Facebook is said to be testing a new messaging app called Threads which will encourage users to constantly and automatically broadcast their location, speed, and battery life to “close friends.”
According to a report from The Verge, Threads is an Instagram companion app which will allow people to share messages and data with people on their “close friends” list on Instagram. The report adds:
“Screenshots reviewed by The Verge show an app that's designed to promote constant, automatic sharing between users and the people on their “close friends” list on Instagram. Opt in to automatic sharing, and Threads will regularly update your status, giving your friends a real-time view of information about your location, speed, and more.”
Threads doesn't currently have a launch date but the news of the company working on this app does fit with Facebook's increased focus on messaging this year. In January, it was reported that Facebook plans to unify the messaging features of Facebook Messenger, Instagram, and WhatsApp. Facebook CEO Mark Zuckerberg echoed these sentiments in a March announcement where he shared his future vision for Facebook and placed much of his focus on messaging.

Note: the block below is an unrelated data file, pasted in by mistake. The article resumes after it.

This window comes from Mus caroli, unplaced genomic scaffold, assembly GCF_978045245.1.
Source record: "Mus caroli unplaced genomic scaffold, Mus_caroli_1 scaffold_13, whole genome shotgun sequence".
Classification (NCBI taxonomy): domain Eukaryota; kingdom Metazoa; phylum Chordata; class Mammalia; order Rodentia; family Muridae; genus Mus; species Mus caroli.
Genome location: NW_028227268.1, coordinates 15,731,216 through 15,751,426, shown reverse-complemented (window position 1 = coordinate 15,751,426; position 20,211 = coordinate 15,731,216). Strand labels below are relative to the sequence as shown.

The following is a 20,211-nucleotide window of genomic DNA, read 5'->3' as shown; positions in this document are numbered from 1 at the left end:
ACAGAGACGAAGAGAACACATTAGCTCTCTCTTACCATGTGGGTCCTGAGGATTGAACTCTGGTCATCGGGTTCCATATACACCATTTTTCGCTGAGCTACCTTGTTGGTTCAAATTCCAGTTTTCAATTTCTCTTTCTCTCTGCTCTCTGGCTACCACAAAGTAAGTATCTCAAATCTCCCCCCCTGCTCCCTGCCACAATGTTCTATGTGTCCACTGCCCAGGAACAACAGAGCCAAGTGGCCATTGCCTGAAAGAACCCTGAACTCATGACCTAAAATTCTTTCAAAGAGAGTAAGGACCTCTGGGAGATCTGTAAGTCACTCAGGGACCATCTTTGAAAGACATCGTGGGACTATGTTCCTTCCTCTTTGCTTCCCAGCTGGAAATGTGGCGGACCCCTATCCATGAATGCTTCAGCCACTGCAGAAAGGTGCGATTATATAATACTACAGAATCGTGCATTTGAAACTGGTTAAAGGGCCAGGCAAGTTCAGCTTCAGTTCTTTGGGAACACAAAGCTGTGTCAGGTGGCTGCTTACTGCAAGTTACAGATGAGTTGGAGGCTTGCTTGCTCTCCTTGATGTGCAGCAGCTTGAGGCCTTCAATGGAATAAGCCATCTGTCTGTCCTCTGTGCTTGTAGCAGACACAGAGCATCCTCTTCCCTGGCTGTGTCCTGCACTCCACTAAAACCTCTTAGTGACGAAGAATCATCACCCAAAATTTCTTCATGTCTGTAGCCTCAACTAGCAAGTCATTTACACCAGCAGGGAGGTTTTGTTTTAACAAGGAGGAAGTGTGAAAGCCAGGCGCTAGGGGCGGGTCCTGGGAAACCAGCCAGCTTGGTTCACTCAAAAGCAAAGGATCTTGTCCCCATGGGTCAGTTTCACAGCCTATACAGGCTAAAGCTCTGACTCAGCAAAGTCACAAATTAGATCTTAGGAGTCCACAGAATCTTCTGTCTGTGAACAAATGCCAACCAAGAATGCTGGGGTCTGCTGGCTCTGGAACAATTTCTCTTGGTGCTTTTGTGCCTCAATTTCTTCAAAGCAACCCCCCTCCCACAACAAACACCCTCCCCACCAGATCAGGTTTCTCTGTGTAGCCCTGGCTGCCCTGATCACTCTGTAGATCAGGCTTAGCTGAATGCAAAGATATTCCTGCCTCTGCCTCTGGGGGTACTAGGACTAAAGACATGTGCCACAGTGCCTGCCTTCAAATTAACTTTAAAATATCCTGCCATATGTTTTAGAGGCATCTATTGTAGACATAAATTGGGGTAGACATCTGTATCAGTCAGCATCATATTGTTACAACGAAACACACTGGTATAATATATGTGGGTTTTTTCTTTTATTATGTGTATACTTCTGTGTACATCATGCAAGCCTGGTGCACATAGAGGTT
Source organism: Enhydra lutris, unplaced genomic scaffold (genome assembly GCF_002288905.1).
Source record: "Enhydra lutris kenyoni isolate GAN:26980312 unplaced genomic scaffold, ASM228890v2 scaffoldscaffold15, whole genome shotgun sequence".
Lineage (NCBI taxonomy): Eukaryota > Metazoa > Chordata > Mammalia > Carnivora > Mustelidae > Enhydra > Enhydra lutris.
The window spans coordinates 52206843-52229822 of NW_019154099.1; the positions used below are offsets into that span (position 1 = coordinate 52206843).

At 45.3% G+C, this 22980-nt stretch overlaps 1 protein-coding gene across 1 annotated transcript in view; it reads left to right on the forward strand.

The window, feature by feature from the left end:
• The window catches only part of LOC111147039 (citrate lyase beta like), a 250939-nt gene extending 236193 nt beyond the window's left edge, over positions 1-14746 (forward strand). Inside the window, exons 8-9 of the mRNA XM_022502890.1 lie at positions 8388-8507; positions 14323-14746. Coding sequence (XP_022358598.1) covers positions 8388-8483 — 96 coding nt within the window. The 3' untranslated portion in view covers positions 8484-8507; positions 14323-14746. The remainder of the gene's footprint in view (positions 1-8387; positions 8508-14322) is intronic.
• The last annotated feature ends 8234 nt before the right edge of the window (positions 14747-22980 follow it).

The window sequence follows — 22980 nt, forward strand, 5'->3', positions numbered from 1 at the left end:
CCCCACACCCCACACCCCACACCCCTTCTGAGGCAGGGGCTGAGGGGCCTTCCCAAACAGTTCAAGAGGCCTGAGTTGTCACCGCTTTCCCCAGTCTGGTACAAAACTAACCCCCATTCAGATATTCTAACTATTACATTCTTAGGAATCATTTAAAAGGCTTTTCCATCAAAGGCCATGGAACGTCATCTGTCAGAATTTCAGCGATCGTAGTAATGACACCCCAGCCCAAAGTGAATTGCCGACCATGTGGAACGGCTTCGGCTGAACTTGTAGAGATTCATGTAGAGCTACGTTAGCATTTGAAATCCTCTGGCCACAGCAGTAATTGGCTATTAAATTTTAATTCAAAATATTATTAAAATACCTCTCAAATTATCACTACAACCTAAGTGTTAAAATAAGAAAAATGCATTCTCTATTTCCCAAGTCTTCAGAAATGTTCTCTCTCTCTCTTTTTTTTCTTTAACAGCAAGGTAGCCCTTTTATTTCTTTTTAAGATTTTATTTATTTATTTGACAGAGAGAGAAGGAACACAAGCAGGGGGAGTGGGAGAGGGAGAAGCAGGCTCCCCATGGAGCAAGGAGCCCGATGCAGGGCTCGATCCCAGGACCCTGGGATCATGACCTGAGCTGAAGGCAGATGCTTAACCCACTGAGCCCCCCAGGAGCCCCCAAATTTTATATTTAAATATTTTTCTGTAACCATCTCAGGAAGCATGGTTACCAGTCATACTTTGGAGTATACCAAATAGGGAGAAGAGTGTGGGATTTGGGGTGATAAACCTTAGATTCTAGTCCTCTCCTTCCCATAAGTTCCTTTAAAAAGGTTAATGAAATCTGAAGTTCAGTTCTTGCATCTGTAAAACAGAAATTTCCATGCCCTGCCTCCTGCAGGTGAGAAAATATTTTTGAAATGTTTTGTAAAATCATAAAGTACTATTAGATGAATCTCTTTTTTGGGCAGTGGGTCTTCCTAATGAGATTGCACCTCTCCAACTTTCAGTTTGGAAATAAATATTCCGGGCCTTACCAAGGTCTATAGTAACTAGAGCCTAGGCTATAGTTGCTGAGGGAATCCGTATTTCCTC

When Zuckerberg announced this increased focus on messaging, he also said the messages would be private and end-to-end encrypted. However, in the months following Zuckerberg's statements, Facebook has continued to violate its user's privacy.
For example, this month Facebook contractors were caught listening to users' private audio messages and a top UK Member of Parliament (MP) slammed the company for being “typically disingenuous” when giving evidence on the Cambridge Analytica scandal. Last month, it was also reported that Facebook is experimenting with features that would bypass the end-to-end encryption provided by WhatsApp.
The reports from The Verge don't mention end-to-end encryption which suggests that Threads will not be private and will likely give Facebook constant, real-time access to its user's location, battery life, and even the speed with which they move.